Perhaps you have seen this word when you were browsing at a video store. Maybe you have seen it while surfing the Internet. Perhaps you have heard it uttered in the dark of the night, behind closed doors. For people who aren’t devoted fans, Anime (pronounced “ah nih may”) is a hard concept to understand.

“Cartoons,” you think, “we have those here. And the words match up to mouths.” If you have been exposed to it, it is likely to have been Sailor Moon, Dragon Ball Z, or some other import on the Cartoon Network.

It is important, firstly, to discard everything you think about cartoons. This is not Smurfs, Looney Toons or Garfield & Friends. Anime is its own genre, separate from cartoons. Once you get past the idea that anime is just Japanese cartoons, you can begin to understand why it is that so many people spend so much time and energy caring about it.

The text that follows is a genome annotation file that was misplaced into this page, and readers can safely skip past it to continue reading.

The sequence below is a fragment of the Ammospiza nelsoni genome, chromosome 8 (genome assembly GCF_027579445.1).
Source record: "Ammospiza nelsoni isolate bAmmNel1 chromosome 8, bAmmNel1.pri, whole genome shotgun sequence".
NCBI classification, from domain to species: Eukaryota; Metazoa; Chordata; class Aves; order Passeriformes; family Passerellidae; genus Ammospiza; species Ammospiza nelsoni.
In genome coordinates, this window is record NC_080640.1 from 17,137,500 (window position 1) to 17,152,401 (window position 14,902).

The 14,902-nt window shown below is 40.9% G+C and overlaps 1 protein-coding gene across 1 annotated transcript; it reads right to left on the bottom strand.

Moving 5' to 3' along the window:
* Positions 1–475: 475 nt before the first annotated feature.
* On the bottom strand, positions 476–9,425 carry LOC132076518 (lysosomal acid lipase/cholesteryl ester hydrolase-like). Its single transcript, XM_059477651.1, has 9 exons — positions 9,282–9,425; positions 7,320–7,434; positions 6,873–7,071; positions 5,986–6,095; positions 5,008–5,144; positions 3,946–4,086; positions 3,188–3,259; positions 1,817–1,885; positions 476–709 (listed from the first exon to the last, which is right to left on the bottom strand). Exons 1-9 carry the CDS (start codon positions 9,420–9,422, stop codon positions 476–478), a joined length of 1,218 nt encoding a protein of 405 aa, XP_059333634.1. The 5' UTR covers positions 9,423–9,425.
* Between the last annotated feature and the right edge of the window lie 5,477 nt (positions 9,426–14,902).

What is Anime?

Anime is the term used to refer to a specific style of cinematography originating in Japan. The specifics of setting, plot and genre can vary from one to another, but there is still something that unifies them as “anime.”

Psychology department systems manager and alumni Anime Night organizer, Arthur Loveland, explains that anime is “not a genre, but a medium.”

“You can find anything in anime,” he said, explaining what makes anime a medium. Basically, anime isn’t an alternative to action or western movies, it is a different style of making them.

Here in the U.S. the majority of animated media is intended for children. Even those that have a broader demographic, such as “The Simpsons,” are still seen in some regards, as children’s programming. In Japan, though, anime is not just for children. The programs are seen by people of a broad range of ages, and do not have the same “childish” connotation.